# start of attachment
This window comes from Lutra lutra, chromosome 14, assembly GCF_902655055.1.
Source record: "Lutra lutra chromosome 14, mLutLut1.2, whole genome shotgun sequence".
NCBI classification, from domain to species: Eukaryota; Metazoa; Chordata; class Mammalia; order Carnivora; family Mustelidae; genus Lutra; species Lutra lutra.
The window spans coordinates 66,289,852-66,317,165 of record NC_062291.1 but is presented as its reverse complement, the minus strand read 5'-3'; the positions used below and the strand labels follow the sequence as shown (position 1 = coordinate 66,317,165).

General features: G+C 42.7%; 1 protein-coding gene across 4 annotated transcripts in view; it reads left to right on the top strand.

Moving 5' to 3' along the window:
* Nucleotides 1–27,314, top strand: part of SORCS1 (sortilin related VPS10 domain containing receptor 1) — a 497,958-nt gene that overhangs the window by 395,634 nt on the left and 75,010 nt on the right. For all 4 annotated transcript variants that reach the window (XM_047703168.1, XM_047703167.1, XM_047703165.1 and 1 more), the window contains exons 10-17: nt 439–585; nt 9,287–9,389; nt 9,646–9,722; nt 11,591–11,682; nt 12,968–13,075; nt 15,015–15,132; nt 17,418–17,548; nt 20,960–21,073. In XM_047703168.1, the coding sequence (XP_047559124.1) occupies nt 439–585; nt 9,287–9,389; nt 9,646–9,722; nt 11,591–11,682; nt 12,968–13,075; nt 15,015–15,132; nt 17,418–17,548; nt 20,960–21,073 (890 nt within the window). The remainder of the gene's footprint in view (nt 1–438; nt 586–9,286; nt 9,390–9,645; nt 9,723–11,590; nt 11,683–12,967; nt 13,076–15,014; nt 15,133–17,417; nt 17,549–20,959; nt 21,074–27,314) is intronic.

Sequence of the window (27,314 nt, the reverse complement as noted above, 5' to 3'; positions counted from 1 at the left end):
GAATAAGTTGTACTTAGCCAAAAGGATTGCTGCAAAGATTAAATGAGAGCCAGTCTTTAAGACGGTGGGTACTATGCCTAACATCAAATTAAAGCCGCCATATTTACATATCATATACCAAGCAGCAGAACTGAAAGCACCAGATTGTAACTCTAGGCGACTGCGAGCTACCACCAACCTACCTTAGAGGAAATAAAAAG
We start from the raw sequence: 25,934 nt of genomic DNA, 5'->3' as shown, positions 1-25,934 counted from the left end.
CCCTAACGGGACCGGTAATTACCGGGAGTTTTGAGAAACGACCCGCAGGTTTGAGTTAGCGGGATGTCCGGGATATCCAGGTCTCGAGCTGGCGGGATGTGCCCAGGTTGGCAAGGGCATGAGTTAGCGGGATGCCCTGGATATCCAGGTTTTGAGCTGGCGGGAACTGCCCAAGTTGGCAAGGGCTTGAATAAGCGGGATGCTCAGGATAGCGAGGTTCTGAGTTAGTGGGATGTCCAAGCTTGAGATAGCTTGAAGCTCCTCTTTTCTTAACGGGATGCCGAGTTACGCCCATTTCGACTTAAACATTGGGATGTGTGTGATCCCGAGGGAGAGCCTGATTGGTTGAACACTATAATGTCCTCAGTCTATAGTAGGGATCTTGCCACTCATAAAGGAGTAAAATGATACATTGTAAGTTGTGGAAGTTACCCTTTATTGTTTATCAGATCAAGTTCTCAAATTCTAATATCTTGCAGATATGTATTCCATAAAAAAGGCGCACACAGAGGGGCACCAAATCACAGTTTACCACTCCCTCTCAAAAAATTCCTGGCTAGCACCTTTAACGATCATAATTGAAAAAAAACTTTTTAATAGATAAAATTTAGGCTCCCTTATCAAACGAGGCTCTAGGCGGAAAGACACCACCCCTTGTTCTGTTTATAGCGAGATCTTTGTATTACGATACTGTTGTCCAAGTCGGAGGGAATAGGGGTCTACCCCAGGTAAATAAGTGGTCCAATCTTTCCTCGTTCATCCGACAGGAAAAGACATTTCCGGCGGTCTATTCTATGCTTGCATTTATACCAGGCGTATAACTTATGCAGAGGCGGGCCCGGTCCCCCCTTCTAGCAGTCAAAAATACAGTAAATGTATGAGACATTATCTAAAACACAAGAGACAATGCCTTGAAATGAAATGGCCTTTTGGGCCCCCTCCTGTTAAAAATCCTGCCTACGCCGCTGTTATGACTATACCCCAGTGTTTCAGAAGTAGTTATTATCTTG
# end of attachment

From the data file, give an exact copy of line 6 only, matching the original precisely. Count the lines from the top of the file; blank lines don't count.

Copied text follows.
Moving 5' to 3' along the window: